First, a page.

By David Jacobson, Temblor
At approximately 6 a.m. local time on Tuesday November 22, a M=6.9 earthquake shook the eastern coast of Japan’s Fukushima Prefecture, and caused a tsunami warning to be issued. The quake, which occurred at a depth of 10 km, was widely felt, including in the capital city of Tokyo, 230 km away.
Based on initial USGS estimates, damage from the shaking is likely to be minimal, and casualties are not expected.
Having said that, if a tsunami hits Japan, more significant damage could result and if people don’t evacuate, fatalities could be seen. According to the Japan Meteorological Agency, a tsunami 1-3 m (3-10 ft) high could hit the country, forcing evacuations of low-lying areas.
Fukushima is no stranger to large earthquakes and tsunamis. In 2011, the Tohoku Earthquake and ensuing tsunami created a nuclear disaster at the Fukushima power plant, which is still causing problems. In response to this, all Japanese nuclear power plants in tsunami zones were shut down.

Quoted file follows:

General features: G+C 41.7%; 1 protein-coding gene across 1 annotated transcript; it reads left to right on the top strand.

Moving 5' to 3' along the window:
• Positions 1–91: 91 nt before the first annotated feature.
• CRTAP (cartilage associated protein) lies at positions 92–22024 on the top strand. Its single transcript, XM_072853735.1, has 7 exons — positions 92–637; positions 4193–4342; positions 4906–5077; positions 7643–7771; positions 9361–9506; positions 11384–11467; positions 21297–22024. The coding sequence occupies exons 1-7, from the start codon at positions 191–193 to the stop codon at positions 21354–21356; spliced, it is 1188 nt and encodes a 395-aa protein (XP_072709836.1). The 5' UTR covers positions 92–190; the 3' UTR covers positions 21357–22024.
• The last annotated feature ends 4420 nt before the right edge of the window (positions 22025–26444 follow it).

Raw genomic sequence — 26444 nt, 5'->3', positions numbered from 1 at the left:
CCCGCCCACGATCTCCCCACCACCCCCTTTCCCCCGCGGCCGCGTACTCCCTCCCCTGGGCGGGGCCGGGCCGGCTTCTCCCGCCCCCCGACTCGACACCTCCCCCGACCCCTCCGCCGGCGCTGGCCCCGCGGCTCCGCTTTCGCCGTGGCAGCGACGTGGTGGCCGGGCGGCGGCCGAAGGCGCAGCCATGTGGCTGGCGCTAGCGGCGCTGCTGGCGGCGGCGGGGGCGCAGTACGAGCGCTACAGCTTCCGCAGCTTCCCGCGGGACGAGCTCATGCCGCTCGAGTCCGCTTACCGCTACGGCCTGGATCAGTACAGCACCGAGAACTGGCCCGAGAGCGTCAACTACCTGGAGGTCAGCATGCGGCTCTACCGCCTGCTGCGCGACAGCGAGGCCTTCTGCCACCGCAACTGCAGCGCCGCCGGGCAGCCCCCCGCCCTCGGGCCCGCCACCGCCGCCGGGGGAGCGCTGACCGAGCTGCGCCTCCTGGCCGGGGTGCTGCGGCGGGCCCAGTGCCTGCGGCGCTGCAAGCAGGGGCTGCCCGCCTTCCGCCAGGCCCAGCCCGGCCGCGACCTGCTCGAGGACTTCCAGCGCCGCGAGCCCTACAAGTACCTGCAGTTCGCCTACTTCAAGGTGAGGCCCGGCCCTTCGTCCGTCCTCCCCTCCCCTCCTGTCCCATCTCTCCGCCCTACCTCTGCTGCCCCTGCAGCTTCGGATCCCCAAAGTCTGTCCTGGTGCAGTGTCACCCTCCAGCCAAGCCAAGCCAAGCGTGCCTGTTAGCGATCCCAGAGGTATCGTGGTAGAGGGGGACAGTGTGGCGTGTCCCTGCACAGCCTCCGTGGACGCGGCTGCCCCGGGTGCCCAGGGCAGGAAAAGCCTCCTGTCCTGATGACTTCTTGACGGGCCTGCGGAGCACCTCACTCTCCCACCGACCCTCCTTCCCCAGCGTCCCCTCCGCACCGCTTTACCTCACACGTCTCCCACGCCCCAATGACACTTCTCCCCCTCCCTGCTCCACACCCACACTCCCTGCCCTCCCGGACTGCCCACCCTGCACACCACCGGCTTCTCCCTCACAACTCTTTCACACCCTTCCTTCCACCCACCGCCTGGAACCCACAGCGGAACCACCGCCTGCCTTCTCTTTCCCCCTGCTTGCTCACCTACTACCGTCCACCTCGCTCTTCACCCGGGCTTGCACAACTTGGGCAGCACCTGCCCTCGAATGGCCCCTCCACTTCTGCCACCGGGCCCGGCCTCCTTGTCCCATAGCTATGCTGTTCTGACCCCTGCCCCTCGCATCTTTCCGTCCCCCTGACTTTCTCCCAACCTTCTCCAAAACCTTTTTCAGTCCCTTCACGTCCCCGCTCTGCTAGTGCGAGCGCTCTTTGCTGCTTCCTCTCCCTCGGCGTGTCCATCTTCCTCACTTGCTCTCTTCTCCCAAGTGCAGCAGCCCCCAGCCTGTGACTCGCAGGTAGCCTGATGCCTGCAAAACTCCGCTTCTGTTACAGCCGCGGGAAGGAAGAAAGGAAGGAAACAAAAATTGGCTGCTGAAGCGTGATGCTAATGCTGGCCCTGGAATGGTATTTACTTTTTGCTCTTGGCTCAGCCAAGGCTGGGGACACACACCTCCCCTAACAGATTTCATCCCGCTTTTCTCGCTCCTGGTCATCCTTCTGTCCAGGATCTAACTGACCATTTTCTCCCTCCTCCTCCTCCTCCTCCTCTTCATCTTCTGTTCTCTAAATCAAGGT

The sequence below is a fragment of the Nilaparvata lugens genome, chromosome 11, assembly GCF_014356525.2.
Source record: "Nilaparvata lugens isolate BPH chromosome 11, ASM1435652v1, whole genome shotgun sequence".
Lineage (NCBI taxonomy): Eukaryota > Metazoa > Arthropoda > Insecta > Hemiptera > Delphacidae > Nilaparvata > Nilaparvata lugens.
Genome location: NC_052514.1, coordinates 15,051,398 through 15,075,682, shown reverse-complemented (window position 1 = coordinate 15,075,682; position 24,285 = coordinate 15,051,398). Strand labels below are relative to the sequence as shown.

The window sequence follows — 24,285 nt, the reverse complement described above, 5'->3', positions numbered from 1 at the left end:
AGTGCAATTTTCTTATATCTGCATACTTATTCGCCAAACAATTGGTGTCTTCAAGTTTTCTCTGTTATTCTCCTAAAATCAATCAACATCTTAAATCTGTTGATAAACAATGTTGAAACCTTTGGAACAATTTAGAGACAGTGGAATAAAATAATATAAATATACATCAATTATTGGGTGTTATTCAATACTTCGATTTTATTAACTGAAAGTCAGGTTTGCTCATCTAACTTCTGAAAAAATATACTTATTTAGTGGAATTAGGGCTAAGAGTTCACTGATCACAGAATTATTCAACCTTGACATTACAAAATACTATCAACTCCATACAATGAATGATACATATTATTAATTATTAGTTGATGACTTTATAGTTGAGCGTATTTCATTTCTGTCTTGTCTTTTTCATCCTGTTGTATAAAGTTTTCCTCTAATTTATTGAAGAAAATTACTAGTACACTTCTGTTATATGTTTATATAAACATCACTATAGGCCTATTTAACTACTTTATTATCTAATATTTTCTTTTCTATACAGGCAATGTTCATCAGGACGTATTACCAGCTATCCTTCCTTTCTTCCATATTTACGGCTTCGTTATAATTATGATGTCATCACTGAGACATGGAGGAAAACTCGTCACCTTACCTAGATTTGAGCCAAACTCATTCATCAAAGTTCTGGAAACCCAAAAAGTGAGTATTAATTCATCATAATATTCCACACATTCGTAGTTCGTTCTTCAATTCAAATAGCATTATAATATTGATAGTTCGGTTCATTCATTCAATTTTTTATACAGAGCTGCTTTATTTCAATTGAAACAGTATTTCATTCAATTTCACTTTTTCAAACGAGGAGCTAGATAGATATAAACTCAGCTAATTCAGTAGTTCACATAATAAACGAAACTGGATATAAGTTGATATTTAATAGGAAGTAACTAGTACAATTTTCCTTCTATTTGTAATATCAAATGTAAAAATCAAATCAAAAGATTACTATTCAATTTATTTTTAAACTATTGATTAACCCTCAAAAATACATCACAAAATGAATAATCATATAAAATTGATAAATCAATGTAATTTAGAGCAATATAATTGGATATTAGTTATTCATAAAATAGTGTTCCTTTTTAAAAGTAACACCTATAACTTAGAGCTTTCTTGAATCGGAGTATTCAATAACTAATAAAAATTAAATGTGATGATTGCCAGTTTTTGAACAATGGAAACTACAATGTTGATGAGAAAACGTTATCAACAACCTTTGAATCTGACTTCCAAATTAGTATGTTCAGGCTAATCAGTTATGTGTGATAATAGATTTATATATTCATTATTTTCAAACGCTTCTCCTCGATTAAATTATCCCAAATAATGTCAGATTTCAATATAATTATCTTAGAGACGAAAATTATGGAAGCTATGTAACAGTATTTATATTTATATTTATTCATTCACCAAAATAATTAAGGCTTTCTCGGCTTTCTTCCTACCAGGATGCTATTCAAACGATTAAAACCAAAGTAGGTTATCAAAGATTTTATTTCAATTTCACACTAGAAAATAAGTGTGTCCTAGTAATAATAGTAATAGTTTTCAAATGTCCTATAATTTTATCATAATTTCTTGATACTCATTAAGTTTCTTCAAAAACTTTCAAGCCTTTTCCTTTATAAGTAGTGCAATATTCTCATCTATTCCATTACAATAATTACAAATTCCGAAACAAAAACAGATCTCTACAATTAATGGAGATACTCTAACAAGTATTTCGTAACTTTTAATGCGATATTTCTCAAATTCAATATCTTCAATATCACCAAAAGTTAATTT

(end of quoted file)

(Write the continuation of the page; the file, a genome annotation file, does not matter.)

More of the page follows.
Japan is one of the most seismically active countries on earth as it sits on the Pacific Ring of Fire. According to the Global Earthquake Activity Rate (GEAR) Model, this most recent M=6.9 earthquake cannot be considered surprising as the region is prone to M=7+ earthquakes (See below). This GEAR Model can be viewed in Temblor.
Japan Meteorological Agency
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